When we lived in France, the easiest way to persuade a French friend that you did not have their interests at heart was to produce a spiced dish, especially one with chillies in.
‘Oh, we love spicy food’, declared Henri and Brigitte when we broached the subject of cooking them a curry. All the same, we were careful. We dished up a korma so mild that it barely qualified as spiced at all. ‘Ouf!’ exclaimed Henri, after the first tentative mouthful – ‘are you trying to kill us?’
With this in mind, it was a huge surprise to us when one Friday in Lavelanet market, we came upon a man with a stall full of chillies. Orange chillies, yellow chillies, green chillies, purple chillies, fresh chillies, dried chillies. He had no customers at all. So he had time to chat to us, and explained that he’d come to love chillies, and to be passionate about seeking out new varieties, growing and using them. He was one of two such growers in France. We bought from him. He had other English customers. The French? Not so much.
That was five years ago. After relying on northern Europeans to bail him out, slowly but surely he started to attract a few French customers too. He’s still in business. Perhaps, despite the danger represented by a Red Savina chilli rated 500,000 on the Scoville scale, he hasn’t managed to kill anybody off yet.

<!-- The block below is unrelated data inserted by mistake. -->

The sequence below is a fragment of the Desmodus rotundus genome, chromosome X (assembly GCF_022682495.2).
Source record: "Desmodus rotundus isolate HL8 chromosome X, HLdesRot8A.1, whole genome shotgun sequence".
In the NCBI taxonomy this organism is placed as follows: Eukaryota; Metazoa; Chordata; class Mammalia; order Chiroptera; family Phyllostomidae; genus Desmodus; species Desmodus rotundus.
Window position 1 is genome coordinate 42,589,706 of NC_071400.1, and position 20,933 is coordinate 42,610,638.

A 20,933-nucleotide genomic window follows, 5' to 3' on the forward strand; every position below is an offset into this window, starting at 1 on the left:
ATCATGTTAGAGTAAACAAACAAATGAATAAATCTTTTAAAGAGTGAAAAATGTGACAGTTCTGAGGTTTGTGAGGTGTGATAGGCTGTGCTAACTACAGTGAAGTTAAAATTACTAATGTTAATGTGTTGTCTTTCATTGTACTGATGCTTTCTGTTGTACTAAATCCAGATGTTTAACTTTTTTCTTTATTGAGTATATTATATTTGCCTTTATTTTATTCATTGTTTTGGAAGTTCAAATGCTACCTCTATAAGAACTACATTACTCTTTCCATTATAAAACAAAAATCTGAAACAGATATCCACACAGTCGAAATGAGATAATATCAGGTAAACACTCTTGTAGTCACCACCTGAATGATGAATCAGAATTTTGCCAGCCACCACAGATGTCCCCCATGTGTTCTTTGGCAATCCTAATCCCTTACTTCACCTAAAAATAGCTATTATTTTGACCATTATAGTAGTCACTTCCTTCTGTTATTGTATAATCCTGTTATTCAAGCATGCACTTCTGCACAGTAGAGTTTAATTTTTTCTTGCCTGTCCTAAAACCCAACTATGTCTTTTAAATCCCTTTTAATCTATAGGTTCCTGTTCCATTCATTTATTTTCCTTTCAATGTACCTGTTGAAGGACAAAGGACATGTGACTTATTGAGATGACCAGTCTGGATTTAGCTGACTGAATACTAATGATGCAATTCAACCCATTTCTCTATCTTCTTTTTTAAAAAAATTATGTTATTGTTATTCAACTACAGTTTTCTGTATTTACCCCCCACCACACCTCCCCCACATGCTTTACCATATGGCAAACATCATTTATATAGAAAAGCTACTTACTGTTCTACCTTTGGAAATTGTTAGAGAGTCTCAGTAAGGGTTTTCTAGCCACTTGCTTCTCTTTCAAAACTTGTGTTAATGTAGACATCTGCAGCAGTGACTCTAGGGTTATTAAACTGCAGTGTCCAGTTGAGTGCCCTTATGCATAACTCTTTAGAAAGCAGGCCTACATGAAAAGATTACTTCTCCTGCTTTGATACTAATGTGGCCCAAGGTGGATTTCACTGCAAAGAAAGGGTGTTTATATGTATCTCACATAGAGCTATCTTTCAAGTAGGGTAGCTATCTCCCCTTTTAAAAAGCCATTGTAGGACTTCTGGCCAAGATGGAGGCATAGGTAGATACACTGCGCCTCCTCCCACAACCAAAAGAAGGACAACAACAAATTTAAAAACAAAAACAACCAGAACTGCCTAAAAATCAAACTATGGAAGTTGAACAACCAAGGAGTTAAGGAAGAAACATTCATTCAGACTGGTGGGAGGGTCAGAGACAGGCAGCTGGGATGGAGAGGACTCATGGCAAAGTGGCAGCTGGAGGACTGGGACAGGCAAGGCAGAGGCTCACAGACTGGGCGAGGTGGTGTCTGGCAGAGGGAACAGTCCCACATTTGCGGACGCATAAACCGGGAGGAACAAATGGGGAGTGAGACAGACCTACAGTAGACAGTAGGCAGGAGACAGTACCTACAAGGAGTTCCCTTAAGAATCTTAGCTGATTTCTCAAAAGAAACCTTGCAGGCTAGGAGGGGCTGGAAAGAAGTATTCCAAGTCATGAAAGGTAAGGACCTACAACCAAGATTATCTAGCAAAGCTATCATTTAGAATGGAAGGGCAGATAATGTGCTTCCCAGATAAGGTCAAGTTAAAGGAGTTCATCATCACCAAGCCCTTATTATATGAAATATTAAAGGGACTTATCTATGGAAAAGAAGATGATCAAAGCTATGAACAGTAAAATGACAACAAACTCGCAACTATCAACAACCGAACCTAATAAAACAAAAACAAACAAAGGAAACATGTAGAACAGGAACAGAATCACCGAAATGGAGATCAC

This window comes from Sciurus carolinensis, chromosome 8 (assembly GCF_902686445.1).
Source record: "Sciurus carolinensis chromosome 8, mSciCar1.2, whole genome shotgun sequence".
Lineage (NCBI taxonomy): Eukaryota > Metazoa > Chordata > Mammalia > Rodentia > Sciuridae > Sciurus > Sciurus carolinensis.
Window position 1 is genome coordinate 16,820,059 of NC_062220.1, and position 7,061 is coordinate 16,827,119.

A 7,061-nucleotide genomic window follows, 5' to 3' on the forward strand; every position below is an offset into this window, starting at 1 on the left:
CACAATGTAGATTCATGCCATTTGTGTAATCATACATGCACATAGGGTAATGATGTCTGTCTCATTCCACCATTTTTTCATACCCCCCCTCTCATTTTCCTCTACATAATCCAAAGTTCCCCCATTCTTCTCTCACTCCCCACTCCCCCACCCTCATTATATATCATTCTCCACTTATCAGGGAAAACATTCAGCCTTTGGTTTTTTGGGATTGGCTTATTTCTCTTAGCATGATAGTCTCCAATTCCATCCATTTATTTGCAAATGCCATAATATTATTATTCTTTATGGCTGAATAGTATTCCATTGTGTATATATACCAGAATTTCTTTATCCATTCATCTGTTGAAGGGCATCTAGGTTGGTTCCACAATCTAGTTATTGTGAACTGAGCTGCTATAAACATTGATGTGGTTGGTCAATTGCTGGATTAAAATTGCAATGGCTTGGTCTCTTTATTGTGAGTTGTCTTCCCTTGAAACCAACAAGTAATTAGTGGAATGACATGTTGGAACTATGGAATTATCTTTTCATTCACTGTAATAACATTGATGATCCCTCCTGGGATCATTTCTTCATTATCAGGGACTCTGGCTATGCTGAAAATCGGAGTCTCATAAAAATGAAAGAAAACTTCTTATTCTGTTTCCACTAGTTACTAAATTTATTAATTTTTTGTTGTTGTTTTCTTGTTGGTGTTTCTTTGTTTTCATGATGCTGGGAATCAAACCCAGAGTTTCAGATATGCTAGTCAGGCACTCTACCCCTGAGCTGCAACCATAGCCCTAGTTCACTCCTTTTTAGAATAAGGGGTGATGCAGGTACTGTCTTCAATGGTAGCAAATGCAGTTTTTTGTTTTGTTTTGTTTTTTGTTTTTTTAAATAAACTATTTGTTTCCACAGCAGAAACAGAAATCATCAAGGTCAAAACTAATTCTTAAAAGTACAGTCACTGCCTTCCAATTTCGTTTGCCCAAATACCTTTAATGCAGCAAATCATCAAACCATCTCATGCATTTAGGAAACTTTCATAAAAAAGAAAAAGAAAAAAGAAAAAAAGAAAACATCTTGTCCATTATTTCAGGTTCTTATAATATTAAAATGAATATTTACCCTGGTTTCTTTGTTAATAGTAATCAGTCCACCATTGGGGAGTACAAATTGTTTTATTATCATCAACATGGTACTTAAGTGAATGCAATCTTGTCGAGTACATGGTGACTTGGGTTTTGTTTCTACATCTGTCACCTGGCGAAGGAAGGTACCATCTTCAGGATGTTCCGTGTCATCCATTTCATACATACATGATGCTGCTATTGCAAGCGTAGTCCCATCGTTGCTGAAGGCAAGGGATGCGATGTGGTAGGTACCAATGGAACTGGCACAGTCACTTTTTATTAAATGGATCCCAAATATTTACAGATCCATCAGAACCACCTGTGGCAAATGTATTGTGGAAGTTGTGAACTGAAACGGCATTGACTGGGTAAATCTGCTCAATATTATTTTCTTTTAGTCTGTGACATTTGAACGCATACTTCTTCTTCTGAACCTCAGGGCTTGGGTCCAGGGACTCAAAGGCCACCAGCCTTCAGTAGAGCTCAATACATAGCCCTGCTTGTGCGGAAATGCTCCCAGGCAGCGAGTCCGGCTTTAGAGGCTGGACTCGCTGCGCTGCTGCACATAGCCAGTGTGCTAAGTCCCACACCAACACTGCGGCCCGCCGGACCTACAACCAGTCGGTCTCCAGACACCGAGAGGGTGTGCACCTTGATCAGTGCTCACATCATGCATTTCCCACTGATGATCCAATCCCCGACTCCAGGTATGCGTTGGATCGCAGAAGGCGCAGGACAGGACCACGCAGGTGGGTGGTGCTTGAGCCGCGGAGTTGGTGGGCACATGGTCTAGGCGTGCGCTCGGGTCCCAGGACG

M. Chilli’s smallholding, devoted exclusively to chillies, chillies, and more chillies.
Wild garlic is the ingredient du jour these days. Good Lord, you can even buy it in the shops. Just as you can buy dandelion leaves in France. It even turned up in my veg. box last week: which was faintly annoying, as I can have as large a haul as I want of the stuff, simply by stepping out of the door and taking a two-minute walk to the woods.
It was fine though, as it made sure I tried this recipe from one of my favourite food bloggers, Linda Duffin, aka Mrs. Portly. A recipe for gnocchi? Good. With wild garlic? Excellent. But fried in butter and oil before serving? Wasn’t that a little odd? No, it wasn’t. It changed those gnocchi from comforting nursery fodder into something altogether more satisfactory to accompany a fine plate of local sausages and some barely cooked purple sprouting broccoli. Don’t tell Linda, by the way, but I steamed my potatoes rather than baking them. It was absolutely fine.
Linda’s asked me to cut and paste her post rather than reblogging it. I hope this won’t dissuade you from exploring her site. You’ll find some recipes you’ll want to try out within moments.